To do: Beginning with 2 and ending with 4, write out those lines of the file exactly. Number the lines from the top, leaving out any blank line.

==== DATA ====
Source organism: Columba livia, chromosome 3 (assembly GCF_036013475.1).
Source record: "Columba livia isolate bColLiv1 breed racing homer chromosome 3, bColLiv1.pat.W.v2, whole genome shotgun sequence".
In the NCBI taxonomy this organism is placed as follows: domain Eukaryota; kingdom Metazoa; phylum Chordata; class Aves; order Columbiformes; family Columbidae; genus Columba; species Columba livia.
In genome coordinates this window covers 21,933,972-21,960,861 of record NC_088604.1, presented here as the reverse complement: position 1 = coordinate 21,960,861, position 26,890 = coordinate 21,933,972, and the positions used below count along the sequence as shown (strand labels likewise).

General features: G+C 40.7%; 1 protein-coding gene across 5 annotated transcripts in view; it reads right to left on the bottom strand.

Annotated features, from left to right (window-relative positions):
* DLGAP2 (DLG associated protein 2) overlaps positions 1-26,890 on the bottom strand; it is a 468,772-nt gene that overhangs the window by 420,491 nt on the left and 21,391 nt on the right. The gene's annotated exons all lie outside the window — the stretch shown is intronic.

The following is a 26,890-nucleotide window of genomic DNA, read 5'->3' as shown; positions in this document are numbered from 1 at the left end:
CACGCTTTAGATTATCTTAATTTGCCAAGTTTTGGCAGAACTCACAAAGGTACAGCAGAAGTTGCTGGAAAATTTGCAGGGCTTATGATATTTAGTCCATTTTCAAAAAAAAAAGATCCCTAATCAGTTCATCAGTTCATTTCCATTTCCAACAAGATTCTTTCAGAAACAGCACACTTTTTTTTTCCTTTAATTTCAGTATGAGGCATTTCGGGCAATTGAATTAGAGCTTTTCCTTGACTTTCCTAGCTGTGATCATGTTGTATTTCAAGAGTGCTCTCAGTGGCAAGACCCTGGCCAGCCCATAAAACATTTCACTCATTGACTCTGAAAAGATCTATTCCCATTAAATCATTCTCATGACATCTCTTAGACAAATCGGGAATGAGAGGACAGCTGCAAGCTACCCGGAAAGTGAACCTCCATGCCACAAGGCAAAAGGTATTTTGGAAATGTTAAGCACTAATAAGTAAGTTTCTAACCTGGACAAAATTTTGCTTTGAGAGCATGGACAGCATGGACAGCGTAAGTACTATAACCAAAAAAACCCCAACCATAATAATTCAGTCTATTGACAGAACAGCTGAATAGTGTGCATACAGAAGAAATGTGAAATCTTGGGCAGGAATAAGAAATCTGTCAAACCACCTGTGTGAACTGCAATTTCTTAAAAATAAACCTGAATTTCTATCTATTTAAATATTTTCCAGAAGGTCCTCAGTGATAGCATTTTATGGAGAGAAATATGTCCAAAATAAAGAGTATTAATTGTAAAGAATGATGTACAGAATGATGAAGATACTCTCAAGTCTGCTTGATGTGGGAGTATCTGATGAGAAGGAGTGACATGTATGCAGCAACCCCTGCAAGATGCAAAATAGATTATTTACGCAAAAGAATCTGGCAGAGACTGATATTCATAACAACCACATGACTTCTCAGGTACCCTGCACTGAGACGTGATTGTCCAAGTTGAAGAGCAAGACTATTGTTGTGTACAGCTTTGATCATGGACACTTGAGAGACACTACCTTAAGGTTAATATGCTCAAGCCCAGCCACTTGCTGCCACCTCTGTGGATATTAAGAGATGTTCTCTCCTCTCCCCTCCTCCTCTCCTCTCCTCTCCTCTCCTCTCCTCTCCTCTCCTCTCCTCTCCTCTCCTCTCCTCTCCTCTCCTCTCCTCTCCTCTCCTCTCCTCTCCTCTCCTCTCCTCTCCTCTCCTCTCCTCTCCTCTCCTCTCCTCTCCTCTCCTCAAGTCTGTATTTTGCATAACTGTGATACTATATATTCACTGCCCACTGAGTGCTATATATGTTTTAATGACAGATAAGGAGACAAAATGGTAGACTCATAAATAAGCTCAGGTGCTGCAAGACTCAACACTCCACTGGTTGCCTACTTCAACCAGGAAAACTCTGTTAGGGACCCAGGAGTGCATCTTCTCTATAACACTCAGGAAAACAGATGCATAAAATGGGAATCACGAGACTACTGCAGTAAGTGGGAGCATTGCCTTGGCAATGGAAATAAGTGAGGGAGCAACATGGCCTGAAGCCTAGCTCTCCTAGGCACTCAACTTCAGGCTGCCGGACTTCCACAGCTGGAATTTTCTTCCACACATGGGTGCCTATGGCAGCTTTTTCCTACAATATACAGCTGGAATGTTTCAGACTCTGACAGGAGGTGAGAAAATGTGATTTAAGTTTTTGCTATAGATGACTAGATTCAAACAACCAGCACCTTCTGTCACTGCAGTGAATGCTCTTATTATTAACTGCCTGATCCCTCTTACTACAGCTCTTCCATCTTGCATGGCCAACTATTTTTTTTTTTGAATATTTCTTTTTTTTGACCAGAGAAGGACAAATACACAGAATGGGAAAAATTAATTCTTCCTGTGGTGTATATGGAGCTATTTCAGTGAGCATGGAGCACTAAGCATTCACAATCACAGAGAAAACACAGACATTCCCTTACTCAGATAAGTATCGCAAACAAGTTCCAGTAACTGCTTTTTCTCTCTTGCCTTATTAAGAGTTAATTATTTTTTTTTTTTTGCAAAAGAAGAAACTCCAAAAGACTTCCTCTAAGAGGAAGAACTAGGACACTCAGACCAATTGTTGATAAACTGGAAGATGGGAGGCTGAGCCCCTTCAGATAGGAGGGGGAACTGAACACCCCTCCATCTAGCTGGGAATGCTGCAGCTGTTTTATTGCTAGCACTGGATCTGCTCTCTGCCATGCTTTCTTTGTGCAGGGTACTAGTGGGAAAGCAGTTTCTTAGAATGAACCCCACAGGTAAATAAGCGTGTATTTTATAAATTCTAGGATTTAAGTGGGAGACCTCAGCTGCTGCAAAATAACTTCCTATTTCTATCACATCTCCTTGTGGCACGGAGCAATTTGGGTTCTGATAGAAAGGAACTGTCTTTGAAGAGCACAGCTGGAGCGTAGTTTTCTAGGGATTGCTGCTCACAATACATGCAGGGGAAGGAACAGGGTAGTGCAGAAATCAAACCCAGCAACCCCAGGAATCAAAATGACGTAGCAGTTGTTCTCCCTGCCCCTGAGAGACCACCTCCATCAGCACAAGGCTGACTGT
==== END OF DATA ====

Source record: "Columba livia isolate bColLiv1 breed racing homer chromosome 3, bColLiv1.pat.W.v2, whole genome shotgun sequence".
In the NCBI taxonomy this organism is placed as follows: domain Eukaryota; kingdom Metazoa; phylum Chordata; class Aves; order Columbiformes; family Columbidae; genus Columba; species Columba livia.
In genome coordinates this window covers 21,933,972-21,960,861 of record NC_088604.1, presented here as the reverse complement: position 1 = coordinate 21,960,861, position 26,890 = coordinate 21,933,972, and the positions used below count along the sequence as shown (strand labels likewise).